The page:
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difference in parallel/series HB tone?

Discussion in 'Pickups & Electronics [BG]' started by sonicnuance, Jan 1, 2012.


  1. sonicnuance

    sonicnuance Supporting Member Commercial User

    Aug 30, 2003
    California, USA
    Engineer & Owner, Sonic Nuance Electronics
    Ok, I am dealing in generalities here, but stick with me..

    For a typical hum bucking pickup (side by side coils ala musician and four conductor wires), what is the tonal difference between series and parallel modes? I am aware that there will be a large volume difference.

    For the sake of argument, assume that the pickup is going into a high input impedance preamp.

    Thank you

    P.S. Believe it or not I haven't been able to find an answer to this using search
     
  2. mmbongo

    mmbongo Dilly Dilly! Supporting Member

    Aug 5, 2009
    Carolinas
    I have two basses with MM buckers at the bridge...a Brubaker Brute with SGD pickups, and a Warwick Streamer with stock MEC's.

    Series is of course the most powerful. To me, the thing about series is that it boosts the mids a TON which is what gives it that classic punch.

    Parallel is..as you know already..a little lower volume. It also sounds brighter and more scooped. I don't THINK there's much difference in the low end either way, but series sounds like it has more low end just because it's so dang powerful. Especially the SGD in my Brute.

    A good idea might be to find some clips of a MusicMan Stingray which is wired in series, and a MusicMan Sterling, which is parallel.
     
  3. SGD Lutherie

    SGD Lutherie Banned Commercial User

    Aug 21, 2008
    Bloomfield, NJ
    Owner, SGD Music Products
    Everything you said is spot on, except the Stingray is also in parallel. Musicman pickups are different in that they are medium impedance pickups. So they are wound on the low side, and then wired in parallel. In series they sound fuller with more lower mids, just as you described.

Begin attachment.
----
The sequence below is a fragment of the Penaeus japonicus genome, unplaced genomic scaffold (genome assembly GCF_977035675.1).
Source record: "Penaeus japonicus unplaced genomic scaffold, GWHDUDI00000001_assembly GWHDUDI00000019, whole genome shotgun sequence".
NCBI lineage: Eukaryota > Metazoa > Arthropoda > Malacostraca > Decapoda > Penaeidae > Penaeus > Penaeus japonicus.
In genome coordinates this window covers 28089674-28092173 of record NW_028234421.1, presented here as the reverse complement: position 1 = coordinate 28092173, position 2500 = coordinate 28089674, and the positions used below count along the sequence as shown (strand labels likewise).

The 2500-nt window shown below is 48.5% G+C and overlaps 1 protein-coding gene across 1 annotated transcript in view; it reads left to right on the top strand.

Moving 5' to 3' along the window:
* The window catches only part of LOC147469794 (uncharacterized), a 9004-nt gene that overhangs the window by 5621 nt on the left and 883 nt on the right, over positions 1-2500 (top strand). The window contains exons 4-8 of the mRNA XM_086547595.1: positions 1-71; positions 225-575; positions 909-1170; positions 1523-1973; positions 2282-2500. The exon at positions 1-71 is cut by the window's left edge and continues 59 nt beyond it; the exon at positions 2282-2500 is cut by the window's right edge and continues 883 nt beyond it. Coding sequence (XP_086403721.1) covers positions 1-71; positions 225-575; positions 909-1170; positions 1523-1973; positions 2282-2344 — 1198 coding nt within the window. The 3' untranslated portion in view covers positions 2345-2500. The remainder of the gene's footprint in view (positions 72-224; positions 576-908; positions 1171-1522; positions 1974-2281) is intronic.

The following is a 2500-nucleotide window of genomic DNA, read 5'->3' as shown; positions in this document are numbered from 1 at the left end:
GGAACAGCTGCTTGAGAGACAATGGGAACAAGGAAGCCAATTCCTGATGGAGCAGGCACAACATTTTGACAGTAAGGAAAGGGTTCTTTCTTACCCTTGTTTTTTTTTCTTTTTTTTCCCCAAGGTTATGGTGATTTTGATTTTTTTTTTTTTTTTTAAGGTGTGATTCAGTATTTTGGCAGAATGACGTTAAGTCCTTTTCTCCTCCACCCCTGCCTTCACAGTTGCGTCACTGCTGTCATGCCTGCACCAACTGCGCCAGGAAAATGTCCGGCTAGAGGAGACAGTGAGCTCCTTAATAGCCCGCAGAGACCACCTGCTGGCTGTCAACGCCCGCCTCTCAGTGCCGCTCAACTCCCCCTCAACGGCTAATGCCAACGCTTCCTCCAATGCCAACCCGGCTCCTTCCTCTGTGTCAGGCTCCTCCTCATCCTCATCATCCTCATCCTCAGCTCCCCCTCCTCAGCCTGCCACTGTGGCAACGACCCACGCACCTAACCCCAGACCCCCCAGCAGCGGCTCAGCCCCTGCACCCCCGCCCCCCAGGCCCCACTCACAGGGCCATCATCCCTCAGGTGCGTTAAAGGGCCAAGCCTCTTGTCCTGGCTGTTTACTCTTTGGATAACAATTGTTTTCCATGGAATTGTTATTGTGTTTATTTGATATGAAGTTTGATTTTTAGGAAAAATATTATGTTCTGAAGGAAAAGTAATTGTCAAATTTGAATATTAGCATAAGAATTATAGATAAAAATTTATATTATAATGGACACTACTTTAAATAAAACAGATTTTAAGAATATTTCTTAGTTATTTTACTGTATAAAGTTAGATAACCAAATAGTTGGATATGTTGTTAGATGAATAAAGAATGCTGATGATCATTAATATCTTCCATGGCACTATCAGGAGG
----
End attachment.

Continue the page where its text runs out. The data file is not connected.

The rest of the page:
The only audio example I have to illustrate series/parallel/single is from a Neo Jazzbucker:

    Series/Parallel/Single
     
  4. mmbongo

    mmbongo Dilly Dilly! Supporting Member

    Aug 5, 2009
    Carolinas
    Wow I always thought Stingrays were series only. Interesting!

    If I can get off my lazy duff today I'll do some soundclips of my Brute with the SGD MM Neo pickup I got from David. I've got it wired with a series/single/parallel switch but I keep it in series. I could probably take the switch out.....but that 'lazy' thing keeps coming up :)
     
  5. sonicnuance

    sonicnuance Supporting Member Commercial User

    Aug 30, 2003
    California, USA
    Engineer & Owner, Sonic Nuance Electronics
    Very interesting example. Thanks for the help.

    I tend to prefer parallel mode when using a preamp so I can manipulate the tone to make it sound fuller yet get the clarity that seems to be lacking in series mode. So your description makes sense with what I have been noticing and it helps me tweak things to reach my goals.

    Thanks again!
     
  6. Coolhandjjl

    Coolhandjjl Supporting Member

    Oct 13, 2010
    Appleton
    You could install push/pull pots so you can go from series to parallel on the fly. I did this to one of my Hamers, I put a DiMarzio Model J in the bridge position. (It's a dual coil end to end design.) I put in a push/pull vol pot. Loud and full in series, woody and hollower in parallel.
     
  7. SGD Lutherie

    SGD Lutherie Banned Commercial User

    Aug 21, 2008
    Bloomfield, NJ
    Owner, SGD Music Products
    Yep, parallel. Each coil is about 4k, so you end up with a 2k pickup.

    Why not hop over to the SGD thread, because someone was asking about putting the pickups in a Brute. :)

    I designed my pickups to be used in series, but that doesn't mean they aren't useful in parallel either. It's always nice to have options, if you want.
     
  8. mmbongo

    mmbongo Dilly Dilly! Supporting Member

    Aug 5, 2009
    Carolinas
    I'm going to open this back up for discussion! Read post #2:
    http://www.talkbass.com/forum/f8/sterling-tone-ray-tone-841403/

    I had them backwards, but I KNEW one was series and one was parallel. I thought I was going nuts after 15 years of hearing that info!
     
  9. ehque

    ehque

    Jan 8, 2006
    Singapore
    I feel like parallel goes higher and lower (more flat) and series is more mid heavy.

    My Zon Vinny has 2 humbuckers which are both parallel-single-series switchable.
     
  10. walterw

    walterw Supportive Fender Gold Supporting Member Commercial User

    Feb 20, 2009
    alpha-music.com
    if you do a 3-way switch for parallel/split/series, you'll notice that parallel and the single coil mode are close to equal volume, and series is well boosted in the lows and mids.
     

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